In 2010 figure skating coach Frank Carroll, who coached Asian American Olympians like Michelle Kwan and Mirai Nagasu, said Asian-born skaters have been successful on the ice because their bodies are “Often small and slender”.
“They have fast and light bodies; they’re able to do things really quickly, ”Carroll told The New York Times. “It’s like Chinese divers. If you look at these bodies, there is nothing there. They are like nymphs.
Carroll’s remarks were part of decades of Olympic Games commentary that focused on Asian bodies, often focusing on the size, beauty and fragility of the athletes. Experts say this kind of generalization is racist and dehumanizing and is part of a long history of exoticizing and sexualizing Asian women in the United States.
Rachael Joo, associate professor of American studies at Middlebury College and author of “Transnational Sport: Gender, Media and Global Korea” told NBC Asian America that the representation of Asian American athletes has not changed much over the years. years. “There’s a lot of misguided essentialism going on,” she said. “If we’re going to talk about bodies, let’s not generalize by race or nation. “
Asian Americans first made an impact in Olympic sports when Victoria Manalo Draves, who was called the “prettiest champion” of the Olympics by Life magazine, won a gold medal in diving on platform and springboard at the 1948 Games, becoming the first Asian American to win gold. . “If there had been a beauty pageant at the Olympics last year, the raven-haired girl shown here would have won it just like she won both women’s diving championships,” Life said.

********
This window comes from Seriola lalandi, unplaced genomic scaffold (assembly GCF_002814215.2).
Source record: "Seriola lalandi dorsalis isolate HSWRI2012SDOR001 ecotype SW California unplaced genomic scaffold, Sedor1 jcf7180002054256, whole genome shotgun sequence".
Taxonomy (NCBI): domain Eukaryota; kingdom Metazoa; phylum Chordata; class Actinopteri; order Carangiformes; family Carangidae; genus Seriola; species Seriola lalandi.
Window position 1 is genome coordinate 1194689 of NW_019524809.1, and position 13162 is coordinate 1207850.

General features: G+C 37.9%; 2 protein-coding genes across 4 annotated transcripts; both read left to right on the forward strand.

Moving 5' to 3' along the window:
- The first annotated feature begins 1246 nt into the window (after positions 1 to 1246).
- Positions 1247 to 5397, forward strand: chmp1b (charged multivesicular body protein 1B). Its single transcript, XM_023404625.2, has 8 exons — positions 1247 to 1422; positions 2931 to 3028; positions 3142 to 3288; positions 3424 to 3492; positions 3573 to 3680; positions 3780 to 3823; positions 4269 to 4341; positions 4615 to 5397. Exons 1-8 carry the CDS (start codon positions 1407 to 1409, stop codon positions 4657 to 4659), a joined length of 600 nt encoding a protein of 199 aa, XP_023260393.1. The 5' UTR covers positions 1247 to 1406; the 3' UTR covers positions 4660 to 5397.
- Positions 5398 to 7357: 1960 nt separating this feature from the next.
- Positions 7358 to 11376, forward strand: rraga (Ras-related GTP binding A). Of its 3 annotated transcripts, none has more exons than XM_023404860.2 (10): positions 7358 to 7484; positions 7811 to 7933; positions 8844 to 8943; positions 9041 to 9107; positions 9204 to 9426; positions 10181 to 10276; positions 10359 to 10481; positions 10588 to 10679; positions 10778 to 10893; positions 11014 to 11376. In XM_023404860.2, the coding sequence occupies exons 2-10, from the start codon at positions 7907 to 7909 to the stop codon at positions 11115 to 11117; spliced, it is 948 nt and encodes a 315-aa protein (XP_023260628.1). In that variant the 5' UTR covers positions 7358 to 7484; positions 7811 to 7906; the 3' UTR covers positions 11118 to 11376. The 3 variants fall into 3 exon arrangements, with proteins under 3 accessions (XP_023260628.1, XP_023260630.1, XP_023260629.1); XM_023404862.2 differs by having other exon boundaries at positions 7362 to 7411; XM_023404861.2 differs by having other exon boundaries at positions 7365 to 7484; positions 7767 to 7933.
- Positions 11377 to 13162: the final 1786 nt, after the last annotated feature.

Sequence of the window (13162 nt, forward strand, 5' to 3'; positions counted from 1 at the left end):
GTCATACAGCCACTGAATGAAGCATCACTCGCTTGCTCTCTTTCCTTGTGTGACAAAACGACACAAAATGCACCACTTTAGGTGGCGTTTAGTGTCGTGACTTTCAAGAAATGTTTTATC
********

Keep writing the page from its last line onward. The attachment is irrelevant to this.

Two days after Draves’ victories, Sammy Lee became the first Asian American to win an Olympic gold, winning the platform diving; he repeated in 1952. The San Francisco Examiner called the legendary US Army medic and athlete “Little Sammy,” calling him “pint-sized” and “tiny.”
Decades later, descriptions of Asian American athletes have remained much the same.
At the 1984 Olympic Winter Games, 16-year-old skater Tiffany Chin was nicknamed “China Doll” by reporters covering the games. In 1992, an article in the Los Angeles Times described Olympic figure skating champion Kristi Yamaguchi as “impossible” and “fragile.” Journalist Mike Downey wrote that Yamaguchi was “not much taller than a Barbie doll” when she started hopping one foot on the ice as a child.
Newsweek juxtaposed the “delicate” Yamaguchi with its competitor, “the fat little” Midori Ito of Japan, whose “powerful legs bowed in the old fashioned way, what the Japanese once called, wickedly of their wives, daikon legs. , after the big legs of the archipelago. , squatting radish.
Experts say that when the media focuses on the bodies of Asian American Olympians, it erases the existence and excellence of their athleticism and makes it seem like their talent is simply innate and not the result of years. drive and dedication. Critics also point out that Asians, like all ethnicities, have varied body types and that there is no uniform way to describe them.